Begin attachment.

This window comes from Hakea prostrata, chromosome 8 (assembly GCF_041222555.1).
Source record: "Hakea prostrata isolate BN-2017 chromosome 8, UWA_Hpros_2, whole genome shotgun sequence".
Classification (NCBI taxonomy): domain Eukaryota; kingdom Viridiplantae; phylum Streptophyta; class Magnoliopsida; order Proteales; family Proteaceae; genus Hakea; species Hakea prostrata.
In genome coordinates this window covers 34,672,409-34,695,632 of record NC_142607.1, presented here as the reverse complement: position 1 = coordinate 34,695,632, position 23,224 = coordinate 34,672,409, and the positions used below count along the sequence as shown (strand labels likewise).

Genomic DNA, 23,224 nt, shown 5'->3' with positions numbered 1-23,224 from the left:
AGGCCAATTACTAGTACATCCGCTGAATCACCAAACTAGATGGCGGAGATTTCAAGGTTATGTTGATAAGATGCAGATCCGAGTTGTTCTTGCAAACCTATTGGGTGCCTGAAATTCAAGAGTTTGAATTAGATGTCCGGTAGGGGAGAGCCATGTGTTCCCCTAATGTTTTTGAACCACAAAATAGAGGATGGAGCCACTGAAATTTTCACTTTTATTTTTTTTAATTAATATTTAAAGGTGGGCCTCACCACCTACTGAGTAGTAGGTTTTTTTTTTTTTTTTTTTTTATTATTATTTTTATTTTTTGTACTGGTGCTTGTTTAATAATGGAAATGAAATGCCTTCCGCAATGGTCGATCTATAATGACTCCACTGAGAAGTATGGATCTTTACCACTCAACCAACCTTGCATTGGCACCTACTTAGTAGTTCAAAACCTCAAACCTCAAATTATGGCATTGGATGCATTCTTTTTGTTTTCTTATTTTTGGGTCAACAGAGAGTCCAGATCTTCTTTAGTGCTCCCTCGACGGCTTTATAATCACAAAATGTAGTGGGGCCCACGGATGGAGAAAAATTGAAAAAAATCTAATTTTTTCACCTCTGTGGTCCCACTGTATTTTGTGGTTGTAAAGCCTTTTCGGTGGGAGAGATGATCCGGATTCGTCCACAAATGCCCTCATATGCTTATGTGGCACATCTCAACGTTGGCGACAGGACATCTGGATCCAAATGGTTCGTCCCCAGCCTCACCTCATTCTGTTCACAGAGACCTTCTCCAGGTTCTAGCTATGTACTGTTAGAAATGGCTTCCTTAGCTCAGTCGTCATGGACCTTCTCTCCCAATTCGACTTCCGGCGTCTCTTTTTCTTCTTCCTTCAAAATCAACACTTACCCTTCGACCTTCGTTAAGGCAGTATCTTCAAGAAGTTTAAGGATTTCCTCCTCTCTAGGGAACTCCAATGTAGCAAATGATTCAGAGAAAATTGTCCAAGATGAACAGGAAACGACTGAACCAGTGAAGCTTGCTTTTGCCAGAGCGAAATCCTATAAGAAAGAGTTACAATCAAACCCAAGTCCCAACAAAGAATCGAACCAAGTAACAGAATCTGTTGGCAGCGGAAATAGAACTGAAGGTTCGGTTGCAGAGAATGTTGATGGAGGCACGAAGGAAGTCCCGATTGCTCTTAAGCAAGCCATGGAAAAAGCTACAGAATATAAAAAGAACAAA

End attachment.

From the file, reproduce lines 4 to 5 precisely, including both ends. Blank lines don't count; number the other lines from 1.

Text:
In genome coordinates this window covers 34,672,409-34,695,632 of record NC_142607.1, presented here as the reverse complement: position 1 = coordinate 34,695,632, position 23,224 = coordinate 34,672,409, and the positions used below count along the sequence as shown (strand labels likewise).

Genomic DNA, 23,224 nt, shown 5'->3' with positions numbered 1-23,224 from the left: